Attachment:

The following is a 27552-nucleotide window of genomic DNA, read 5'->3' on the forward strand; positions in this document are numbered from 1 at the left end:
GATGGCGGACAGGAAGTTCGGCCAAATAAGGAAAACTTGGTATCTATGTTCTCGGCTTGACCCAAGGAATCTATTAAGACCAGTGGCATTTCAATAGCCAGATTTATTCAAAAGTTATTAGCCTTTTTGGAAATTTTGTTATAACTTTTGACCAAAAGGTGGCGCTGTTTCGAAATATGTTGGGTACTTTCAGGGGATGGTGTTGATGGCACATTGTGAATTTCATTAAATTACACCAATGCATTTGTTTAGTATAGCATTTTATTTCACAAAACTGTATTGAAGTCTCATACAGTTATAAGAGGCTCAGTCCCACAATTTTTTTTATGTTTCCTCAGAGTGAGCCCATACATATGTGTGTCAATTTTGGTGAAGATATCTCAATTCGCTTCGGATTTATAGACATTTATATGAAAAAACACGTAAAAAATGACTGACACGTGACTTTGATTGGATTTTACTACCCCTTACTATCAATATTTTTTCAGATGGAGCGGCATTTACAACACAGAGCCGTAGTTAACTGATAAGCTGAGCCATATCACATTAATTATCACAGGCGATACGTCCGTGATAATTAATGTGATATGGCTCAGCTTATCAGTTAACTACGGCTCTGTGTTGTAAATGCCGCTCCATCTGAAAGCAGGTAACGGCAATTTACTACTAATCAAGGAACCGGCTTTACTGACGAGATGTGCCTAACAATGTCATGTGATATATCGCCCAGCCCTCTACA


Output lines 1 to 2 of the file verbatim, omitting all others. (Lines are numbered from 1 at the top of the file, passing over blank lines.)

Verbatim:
The following is a 27552-nucleotide window of genomic DNA, read 5'->3' on the forward strand; positions in this document are numbered from 1 at the left end:
GATGGCGGACAGGAAGTTCGGCCAAATAAGGAAAACTTGGTATCTATGTTCTCGGCTTGACCCAAGGAATCTATTAAGACCAGTGGCATTTCAATAGCCAGATTTATTCAAAAGTTATTAGCCTTTTTGGAAATTTTGTTATAACTTTTGACCAAAAGGTGGCGCTGTTTCGAAATATGTTGGGTACTTTCAGGGGATGGTGTTGATGGCACATTGTGAATTTCATTAAATTACACCAATGCATTTGTTTAGTATAGCATTTTATTTCACAAAACTGTATTGAAGTCTCATACAGTTATAAGAGGCTCAGTCCCACAATTTTTTTTATGTTTCCTCAGAGTGAGCCCATACATATGTGTGTCAATTTTGGTGAAGATATCTCAATTCGCTTCGGATTTATAGACATTTATATGAAAAAACACGTAAAAAATGACTGACACGTGACTTTGATTGGATTTTACTACCCCTTACTATCAATATTTTTTCAGATGGAGCGGCATTTACAACACAGAGCCGTAGTTAACTGATAAGCTGAGCCATATCACATTAATTATCACAGGCGATACGTCCGTGATAATTAATGTGATATGGCTCAGCTTATCAGTTAACTACGGCTCTGTGTTGTAAATGCCGCTCCATCTGAAAGCAGGTAACGGCAATTTACTACTAATCAAGGAACCGGCTTTACTGACGAGATGTGCCTAACAATGTCATGTGATATATCGCCCAGCCCTCTACA